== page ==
Advisor fired after borrowing money from vulnerable clients

MFDA concludes that Toronto rep solicited loans that gave rise to conflict of interest, which he failed to report

Advisor fired after borrowing money from vulnerable clients

An advisor was fired for borrowing more than $100,000 from four clients – three of which were vulnerable – and misleading his firm about the loans.

An MFDA hearing panel established the allegations against Toronto-based Stuart Michael Gibson, who worked for Investors Group Financial Services from April, 1982, to December, 2016, when he was fired.  Gibson is not currently registered in the securities industry.

The violations took place between 2008 and 2016 and gave rise to conflicts of interest that the respondent failed to disclose to his company. He also engaged in unapproved dual occupation, working as a telemarketer at a newspaper call centre, and falsely certified that he did not borrow money from clients or undergo undisclosed outside business activity.

The largest loan was acquired from an 81-year-old client who lived in a retirement residence. For three years, Gibson made weekly visits to the client and assisted her with her daily errands.

He borrowed a total of $60,000 from her via 11 loans in just over three years, paying back only $1,000 before the client passed away in November, 2016. The next year, IG compensated her estate.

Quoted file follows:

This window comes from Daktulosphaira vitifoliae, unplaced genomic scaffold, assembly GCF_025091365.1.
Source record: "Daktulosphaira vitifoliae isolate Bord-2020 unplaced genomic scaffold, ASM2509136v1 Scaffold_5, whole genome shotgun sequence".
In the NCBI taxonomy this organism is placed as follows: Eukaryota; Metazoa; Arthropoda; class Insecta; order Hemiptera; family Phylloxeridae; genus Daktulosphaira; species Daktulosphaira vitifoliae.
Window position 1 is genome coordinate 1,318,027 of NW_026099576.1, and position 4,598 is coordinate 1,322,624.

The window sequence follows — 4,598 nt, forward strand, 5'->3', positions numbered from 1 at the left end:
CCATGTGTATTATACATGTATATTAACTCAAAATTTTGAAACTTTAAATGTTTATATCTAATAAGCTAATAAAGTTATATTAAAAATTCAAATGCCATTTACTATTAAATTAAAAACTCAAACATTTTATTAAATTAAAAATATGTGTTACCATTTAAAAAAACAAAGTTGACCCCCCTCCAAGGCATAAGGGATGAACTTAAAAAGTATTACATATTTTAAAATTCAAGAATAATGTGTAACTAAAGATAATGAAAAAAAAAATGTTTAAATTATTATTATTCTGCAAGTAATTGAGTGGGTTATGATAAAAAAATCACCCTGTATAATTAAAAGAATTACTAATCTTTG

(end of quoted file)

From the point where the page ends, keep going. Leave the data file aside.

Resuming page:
Gibson also borrowed $7,500 from a 90-year-old client, who also agreed to loan him $56,000 before cancelling the cheque before it could be cashed. None of the $7,500 was re-payed until IG stepped in to compensate the client in 2017.

The respondent also borrowed $3,500 from another elderly client, who subsequently passed away, and a $31,500 from another. The latter was paid back $9,350 by Gibson, leaving him $22,150 short, plus interest agreed via an ST Loans Document.

The MFDA hearing stated: “Between 2009 and March 2016, the respondent misled Investors Group by falsely certifying that he had not ‘borrowed money from or loaned money to a client’ when he submitted his Investors Group’s Annual Consultant Certificates each year during that period.

“As described, in 2008, the respondent began borrowing money from clients that he subsequently failed to repay or otherwise account for. Throughout the period 2009 to 2016, the respondent had outstanding loans owing to clients.”

Submission with respect to a penalty for Gibson will take place on October 2, 2019, in Toronto.